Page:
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Understanding the Chemical Effects of Increased Boost Pressure under HCCI Conditions
ISSN: 1946-3952, e-ISSN: 1946-3960
Published April 14, 2008 by SAE International in United States
Citation: Silke, E., Pitz, W., Westbrook, C., Sjöberg, M. et al., "Understanding the Chemical Effects of Increased Boost Pressure under HCCI Conditions," SAE Int. J. Fuels Lubr. 1(1):12-25, 2009, https://doi.org/10.4271/2008-01-0019.
One way to increase the load range in an HCCI engine is to increase boost pressure. In this modeling study, we investigate the effect of increased boost pressure on the fuel chemistry in an HCCI engine. Computed results of HCCI combustion are compared to experimental results in a HCCI engine. We examine the influence of boost pressure using a number of different detailed chemical kinetic models - representing both pure compounds (methylcyclohexane, cyclohexane, iso-octane and n-heptane) and multi-component models (primary reference fuel model and gasoline surrogate fuel model). We examine how the model predictions are altered by increased fueling, as well as reaction rate variation, and the inclusion of residuals in our calculations. In this study, we probe the low temperature chemistry (LTC) region and examine the chemistry responsible for the low-temperature heat release (LTHR) for wide ranges of intake boost pressure.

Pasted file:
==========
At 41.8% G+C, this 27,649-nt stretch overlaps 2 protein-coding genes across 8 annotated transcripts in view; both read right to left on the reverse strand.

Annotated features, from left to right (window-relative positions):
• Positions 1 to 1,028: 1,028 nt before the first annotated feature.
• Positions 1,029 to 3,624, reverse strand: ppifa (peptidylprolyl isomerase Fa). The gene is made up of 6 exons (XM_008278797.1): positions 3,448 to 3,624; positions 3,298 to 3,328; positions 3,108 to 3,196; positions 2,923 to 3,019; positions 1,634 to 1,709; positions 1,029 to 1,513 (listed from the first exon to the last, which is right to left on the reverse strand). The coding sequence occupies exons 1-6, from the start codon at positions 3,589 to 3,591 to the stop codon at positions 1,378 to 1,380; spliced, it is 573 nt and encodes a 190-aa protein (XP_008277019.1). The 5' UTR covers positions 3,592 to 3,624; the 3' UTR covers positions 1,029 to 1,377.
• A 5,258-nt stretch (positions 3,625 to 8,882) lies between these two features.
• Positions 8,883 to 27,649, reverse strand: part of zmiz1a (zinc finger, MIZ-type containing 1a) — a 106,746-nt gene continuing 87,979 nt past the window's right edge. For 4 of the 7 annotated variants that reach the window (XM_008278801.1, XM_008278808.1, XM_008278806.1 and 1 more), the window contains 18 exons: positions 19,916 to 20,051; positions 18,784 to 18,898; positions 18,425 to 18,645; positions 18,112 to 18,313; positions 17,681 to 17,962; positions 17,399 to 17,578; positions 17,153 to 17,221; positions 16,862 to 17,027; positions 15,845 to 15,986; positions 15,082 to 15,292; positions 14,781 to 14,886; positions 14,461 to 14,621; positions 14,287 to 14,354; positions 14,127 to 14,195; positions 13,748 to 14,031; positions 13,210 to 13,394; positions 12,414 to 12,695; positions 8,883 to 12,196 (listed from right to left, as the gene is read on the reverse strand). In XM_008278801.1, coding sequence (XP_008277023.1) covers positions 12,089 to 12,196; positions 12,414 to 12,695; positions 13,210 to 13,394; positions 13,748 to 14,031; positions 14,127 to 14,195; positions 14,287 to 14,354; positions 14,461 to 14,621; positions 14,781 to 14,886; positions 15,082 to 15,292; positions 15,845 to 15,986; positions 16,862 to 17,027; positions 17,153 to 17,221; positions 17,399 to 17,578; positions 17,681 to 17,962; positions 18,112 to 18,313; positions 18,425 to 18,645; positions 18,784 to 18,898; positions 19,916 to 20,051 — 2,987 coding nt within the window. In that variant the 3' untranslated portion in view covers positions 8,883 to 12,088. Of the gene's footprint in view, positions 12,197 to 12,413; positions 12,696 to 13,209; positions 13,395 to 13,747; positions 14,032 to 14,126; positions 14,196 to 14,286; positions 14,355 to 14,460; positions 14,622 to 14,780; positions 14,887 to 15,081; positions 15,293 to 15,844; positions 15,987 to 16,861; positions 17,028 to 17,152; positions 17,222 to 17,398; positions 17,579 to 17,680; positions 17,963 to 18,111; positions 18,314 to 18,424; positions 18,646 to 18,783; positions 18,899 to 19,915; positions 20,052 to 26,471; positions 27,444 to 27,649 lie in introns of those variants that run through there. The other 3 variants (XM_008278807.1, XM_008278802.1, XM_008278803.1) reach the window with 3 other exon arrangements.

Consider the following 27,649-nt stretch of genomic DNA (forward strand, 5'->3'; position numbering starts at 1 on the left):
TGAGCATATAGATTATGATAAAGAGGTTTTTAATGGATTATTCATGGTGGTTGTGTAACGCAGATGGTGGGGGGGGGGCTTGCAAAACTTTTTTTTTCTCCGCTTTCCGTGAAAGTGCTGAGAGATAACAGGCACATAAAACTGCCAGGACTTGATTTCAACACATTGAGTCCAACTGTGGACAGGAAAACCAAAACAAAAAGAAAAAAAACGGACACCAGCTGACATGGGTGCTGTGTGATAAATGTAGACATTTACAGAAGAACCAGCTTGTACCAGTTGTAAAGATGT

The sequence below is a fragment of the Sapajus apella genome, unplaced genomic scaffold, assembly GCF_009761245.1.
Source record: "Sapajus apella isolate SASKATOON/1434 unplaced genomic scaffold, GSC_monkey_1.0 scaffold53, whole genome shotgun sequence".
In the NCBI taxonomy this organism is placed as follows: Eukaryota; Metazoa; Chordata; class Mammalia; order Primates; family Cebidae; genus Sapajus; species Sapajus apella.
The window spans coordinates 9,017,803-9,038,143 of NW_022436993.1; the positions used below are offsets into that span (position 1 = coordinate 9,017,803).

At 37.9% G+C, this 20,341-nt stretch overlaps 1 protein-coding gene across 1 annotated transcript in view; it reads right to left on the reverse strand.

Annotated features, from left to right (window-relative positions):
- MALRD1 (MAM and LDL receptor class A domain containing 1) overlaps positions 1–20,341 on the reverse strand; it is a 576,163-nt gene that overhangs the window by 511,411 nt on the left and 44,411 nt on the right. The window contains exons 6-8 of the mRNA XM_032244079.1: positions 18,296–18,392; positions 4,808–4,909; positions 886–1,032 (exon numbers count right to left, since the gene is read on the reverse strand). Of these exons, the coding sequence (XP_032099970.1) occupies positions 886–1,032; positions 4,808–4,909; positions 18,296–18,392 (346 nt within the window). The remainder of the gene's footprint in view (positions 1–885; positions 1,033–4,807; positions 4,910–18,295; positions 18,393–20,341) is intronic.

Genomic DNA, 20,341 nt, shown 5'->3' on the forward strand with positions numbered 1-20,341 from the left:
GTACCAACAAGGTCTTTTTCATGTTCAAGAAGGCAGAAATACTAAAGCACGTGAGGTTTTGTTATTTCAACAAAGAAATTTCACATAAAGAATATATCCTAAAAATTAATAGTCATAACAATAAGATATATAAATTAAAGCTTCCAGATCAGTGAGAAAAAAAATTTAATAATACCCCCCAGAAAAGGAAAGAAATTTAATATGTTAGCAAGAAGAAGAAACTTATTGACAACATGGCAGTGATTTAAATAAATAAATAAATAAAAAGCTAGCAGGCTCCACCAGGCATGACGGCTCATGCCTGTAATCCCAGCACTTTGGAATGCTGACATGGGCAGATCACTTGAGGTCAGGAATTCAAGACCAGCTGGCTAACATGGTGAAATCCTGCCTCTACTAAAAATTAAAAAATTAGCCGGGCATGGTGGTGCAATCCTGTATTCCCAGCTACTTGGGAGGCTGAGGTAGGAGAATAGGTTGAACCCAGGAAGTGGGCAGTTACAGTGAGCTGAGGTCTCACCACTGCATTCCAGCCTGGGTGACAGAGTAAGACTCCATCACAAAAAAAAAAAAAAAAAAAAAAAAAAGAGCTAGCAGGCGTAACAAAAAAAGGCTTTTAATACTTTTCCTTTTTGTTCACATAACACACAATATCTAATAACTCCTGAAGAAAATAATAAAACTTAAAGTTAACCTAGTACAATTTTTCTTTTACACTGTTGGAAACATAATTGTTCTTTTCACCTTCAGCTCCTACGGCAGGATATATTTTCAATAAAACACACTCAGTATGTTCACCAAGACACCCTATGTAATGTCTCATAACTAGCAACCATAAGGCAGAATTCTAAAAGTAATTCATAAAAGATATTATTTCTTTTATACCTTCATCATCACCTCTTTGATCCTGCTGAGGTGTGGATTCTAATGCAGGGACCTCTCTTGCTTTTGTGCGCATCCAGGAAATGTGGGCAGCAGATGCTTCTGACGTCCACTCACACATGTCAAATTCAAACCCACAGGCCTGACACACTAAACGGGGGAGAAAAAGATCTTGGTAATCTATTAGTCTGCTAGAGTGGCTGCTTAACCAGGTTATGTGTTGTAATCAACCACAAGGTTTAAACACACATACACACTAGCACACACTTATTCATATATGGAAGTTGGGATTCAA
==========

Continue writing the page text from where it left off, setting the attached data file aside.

Results of this study are discussed, particularly focusing on the detailed calculations using the well-validated and chemically understood LLNL PRF mechanism. Inclusion of the effect of residuals improved the model's prediction of the onset and phasing of LTHR in PRF80 simulations. For the residual-containing simulations, the LTHR was advanced by the inclusion of residual to the fuel and air charge. This is due to the fact that by including residual in the calculation, the fuel and air charge contains reactive species (partial-burn products) from the onset of the calculation, and these species have the ability to advance the reactivity of the system.